MALONE — Franklin County may spend $9,350 to save $70,000 in temporary-housing costs for the homeless, sex offenders and those whose behavior gets them evicted.
The Department of Social Services spent $54,000 on temporary residences and another $42,600 on emergency shelter in 2012 for the homeless and hard-to-place persons in need of a place to stay.
But the temporary staff position used to coordinate services for these people expires in May.
In order to keep that help and at the same time prepare for the state’s eventual takeover of certain Medicaid cases, Social Services Commissioner Lesley Lyon is shuffling workers to save as many jobs and services as she can.
A resolution on the proposed job changes will be considered at the next meeting of the County Legislature, set for Thursday.
BACKLOG OF CASES
Lyon estimates three or four positions will be lost as the volume of social-welfare caseloads goes down starting this fall, when the state begins taking over between 40 and 60 percent of the county’s Social Services case files.
Shifting workers now will counter any anticipated staff losses and catch the department up with a backlog of applications for public assistance and food stamps that are now taking as long as 45 days to process instead of 30, she said.
At one point, the wait time climbed to between 60 and 80 days because of the number of people seeking help from Social Services.
Jannelle Reome, director of financial assistance for Social Services, said an average of 33 homeless people a month seek help.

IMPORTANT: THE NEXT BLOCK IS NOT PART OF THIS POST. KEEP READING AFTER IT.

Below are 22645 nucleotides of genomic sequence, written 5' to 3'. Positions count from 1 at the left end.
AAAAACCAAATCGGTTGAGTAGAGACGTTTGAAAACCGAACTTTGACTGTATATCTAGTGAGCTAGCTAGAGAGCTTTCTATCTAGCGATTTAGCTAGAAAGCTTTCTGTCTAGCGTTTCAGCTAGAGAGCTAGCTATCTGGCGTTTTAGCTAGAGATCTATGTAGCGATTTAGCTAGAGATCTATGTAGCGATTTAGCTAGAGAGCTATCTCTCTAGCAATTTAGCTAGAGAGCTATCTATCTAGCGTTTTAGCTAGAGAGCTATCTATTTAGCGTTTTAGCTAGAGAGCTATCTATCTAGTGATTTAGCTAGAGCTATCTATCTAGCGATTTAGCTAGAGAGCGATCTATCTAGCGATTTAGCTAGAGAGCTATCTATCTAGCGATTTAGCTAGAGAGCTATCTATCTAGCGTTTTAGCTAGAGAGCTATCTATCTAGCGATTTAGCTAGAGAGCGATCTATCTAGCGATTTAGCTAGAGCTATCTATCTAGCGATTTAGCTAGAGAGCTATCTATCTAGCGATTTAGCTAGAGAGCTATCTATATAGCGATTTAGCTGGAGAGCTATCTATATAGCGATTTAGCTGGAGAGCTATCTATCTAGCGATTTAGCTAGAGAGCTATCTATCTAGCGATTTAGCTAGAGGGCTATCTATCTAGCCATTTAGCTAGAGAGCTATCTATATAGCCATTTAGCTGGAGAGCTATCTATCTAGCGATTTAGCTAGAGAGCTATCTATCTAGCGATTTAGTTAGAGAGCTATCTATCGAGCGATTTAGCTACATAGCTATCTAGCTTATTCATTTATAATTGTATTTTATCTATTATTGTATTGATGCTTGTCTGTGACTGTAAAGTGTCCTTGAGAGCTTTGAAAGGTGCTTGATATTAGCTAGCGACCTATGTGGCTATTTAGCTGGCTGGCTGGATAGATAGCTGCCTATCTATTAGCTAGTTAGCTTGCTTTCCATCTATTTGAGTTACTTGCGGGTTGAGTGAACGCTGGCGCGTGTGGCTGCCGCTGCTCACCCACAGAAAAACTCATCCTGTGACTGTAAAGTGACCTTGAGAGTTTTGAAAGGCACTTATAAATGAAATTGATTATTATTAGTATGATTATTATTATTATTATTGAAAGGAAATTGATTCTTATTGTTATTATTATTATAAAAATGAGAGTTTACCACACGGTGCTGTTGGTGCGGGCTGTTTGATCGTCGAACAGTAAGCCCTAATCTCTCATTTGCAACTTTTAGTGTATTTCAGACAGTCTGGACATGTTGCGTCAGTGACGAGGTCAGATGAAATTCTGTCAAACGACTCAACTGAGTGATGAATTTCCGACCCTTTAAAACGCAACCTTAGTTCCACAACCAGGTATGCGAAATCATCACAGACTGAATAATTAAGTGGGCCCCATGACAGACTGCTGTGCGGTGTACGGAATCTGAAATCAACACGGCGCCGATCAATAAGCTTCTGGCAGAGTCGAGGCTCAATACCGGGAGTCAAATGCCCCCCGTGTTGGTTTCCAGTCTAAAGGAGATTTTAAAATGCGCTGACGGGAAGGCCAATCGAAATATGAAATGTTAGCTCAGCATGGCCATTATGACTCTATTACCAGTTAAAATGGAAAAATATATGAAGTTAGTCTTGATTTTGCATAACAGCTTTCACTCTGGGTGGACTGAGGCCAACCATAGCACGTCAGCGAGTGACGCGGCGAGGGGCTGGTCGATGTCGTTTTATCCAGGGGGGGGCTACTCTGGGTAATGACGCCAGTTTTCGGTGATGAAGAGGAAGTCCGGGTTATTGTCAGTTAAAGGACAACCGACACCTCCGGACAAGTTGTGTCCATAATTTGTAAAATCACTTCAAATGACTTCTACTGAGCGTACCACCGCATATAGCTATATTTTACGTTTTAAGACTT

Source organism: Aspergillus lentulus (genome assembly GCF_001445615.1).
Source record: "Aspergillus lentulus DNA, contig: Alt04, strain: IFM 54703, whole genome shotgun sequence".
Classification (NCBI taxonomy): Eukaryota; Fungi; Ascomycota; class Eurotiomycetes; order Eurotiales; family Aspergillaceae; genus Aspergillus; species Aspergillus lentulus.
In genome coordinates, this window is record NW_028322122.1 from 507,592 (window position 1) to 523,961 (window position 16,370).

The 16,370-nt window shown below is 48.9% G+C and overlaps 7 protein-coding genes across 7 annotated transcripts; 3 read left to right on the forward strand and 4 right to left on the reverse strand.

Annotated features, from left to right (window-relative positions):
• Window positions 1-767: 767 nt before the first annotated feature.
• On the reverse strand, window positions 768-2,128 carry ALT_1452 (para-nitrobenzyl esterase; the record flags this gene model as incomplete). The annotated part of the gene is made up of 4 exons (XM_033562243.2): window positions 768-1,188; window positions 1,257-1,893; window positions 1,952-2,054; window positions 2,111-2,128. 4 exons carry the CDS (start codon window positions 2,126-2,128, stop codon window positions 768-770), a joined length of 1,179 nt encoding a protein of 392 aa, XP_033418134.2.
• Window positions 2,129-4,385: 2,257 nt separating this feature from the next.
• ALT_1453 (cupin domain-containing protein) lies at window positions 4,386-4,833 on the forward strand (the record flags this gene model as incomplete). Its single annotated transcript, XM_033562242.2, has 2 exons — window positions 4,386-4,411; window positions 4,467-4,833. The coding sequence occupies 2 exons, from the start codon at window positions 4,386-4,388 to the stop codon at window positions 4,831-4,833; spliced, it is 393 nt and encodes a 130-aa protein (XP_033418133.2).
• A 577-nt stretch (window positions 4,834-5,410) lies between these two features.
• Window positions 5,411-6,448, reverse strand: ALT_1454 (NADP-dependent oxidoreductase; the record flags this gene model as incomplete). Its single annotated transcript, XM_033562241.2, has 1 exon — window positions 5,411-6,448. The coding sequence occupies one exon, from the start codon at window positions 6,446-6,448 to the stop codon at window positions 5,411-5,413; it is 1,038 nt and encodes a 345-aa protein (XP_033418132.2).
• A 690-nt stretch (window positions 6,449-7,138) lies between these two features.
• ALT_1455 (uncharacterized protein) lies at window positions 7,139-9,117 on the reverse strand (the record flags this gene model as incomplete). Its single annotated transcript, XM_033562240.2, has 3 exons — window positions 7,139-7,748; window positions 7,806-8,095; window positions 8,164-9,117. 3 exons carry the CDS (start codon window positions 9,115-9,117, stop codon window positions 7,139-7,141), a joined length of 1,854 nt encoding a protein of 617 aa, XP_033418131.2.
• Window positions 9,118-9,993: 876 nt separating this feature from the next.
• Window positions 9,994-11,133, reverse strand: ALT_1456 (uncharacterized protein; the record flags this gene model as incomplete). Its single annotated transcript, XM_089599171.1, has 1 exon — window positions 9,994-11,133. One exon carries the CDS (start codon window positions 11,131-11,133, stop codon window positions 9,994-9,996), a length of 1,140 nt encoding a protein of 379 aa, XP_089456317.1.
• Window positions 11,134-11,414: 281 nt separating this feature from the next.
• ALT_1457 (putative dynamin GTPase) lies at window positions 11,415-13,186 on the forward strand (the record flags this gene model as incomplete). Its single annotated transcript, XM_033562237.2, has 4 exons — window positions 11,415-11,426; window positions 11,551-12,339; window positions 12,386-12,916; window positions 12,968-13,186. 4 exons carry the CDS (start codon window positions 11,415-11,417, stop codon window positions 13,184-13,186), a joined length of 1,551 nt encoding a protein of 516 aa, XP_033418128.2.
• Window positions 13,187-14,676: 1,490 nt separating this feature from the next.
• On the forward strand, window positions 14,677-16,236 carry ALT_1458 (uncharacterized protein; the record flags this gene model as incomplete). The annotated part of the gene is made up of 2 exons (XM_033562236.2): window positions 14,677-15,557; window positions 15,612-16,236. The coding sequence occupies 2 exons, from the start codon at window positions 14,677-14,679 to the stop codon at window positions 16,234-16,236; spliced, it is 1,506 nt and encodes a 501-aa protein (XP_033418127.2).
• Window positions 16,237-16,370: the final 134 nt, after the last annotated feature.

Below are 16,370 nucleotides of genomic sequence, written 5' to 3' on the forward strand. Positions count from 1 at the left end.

The proposed staff changes include retaining the community-service aide who assists the homeless and hard-to-place to find housing.
The process includes working with the person’s family members and friends to take them in and arranging for a hotel for a few nights until placements can be worked out.
Lyon said the county lost use of 100 rooms when the Hotel Flanagan and Nikki’s Place in Malone were closed, but it continues to work with Barnabas House homeless shelter, local motels and hotels and other housing avenues.
She said if the temporary job is abolished as planned in May and no staffing changes are made to extend it, “we have no one to help the homeless people.”
Much of the salary and benefits is reimbursed by the state, leaving about $9,350 for the county to pay — which could save the county about $70,000 a year in motel-housing costs.
Lyon said the state policy on homelessness is vague on how much help must be given to struggling people, but she strives to help everyone.
“We work very hard not to overspend on the homeless,” she said. “A lot of people have burned their bridges and got evicted. Many are mentally ill and don’t know what they’re doing.
“We don’t ignore them, but there is flexibility on how far we can go,” the commissioner said.
Email Denise A. Raymo:firstname.lastname@example.org